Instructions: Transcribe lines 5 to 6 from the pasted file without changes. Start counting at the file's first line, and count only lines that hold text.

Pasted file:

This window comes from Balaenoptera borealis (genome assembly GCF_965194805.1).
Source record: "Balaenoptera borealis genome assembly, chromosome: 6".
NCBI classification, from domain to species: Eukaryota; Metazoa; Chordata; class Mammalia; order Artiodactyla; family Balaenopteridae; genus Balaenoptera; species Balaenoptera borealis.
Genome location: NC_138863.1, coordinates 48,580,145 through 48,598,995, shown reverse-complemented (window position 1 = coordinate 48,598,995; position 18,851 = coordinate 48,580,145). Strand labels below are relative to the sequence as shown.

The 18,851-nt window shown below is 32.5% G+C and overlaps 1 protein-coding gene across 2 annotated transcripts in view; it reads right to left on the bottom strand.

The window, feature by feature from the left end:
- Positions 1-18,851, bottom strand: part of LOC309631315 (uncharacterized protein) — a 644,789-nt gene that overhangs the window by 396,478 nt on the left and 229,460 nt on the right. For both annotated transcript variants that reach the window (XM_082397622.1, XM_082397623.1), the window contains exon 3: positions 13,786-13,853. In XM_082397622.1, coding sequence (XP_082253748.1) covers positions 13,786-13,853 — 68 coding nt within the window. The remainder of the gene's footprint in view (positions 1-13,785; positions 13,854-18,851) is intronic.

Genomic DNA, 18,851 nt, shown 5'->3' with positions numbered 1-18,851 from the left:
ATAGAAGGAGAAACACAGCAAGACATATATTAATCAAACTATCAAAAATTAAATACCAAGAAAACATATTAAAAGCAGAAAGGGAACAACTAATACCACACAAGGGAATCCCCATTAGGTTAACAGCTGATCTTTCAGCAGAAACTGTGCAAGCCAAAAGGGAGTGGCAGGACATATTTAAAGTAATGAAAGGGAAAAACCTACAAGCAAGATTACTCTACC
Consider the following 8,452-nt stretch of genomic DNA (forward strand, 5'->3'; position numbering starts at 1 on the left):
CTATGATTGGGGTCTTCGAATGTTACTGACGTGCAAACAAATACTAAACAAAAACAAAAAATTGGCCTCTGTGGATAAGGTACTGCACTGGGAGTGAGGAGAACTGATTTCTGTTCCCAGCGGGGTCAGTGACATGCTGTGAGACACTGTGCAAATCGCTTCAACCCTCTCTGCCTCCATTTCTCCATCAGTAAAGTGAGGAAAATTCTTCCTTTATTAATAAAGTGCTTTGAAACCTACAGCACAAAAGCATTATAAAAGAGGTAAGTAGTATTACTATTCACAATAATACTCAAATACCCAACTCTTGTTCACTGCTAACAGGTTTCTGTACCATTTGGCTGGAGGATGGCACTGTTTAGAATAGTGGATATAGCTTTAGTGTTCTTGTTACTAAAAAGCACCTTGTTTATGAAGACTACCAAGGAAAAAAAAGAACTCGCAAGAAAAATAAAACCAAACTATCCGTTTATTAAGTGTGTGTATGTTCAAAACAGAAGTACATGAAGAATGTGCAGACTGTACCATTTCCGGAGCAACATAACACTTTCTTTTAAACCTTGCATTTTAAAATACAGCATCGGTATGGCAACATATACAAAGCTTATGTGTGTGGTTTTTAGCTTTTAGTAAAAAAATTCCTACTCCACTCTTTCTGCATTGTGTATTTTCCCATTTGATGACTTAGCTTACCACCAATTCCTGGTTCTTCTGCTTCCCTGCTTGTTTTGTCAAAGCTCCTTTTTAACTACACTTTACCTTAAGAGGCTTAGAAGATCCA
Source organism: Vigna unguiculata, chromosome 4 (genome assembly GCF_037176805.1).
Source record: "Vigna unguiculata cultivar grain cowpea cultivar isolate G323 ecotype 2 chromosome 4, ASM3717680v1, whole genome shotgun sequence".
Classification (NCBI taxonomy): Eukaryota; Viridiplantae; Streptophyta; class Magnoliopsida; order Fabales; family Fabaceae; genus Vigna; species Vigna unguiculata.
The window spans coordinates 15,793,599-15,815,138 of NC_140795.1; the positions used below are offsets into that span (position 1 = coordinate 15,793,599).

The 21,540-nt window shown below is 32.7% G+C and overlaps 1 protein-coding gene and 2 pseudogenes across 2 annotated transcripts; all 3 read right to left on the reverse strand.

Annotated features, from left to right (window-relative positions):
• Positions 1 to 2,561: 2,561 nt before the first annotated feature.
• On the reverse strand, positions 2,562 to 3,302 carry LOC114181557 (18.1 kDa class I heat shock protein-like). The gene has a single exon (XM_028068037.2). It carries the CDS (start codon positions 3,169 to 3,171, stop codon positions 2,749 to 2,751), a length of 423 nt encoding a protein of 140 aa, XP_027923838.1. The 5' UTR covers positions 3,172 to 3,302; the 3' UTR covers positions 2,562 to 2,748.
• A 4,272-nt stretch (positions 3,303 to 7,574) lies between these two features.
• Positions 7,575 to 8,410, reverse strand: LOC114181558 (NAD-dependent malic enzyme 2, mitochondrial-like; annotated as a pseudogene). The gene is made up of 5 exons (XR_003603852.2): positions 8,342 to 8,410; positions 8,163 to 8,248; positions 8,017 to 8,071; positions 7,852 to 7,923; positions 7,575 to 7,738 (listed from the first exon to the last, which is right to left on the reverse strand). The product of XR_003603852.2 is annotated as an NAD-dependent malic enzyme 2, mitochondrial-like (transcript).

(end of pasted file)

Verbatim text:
The 18,851-nt window shown below is 32.5% G+C and overlaps 1 protein-coding gene across 2 annotated transcripts in view; it reads right to left on the bottom strand.

The window, feature by feature from the left end: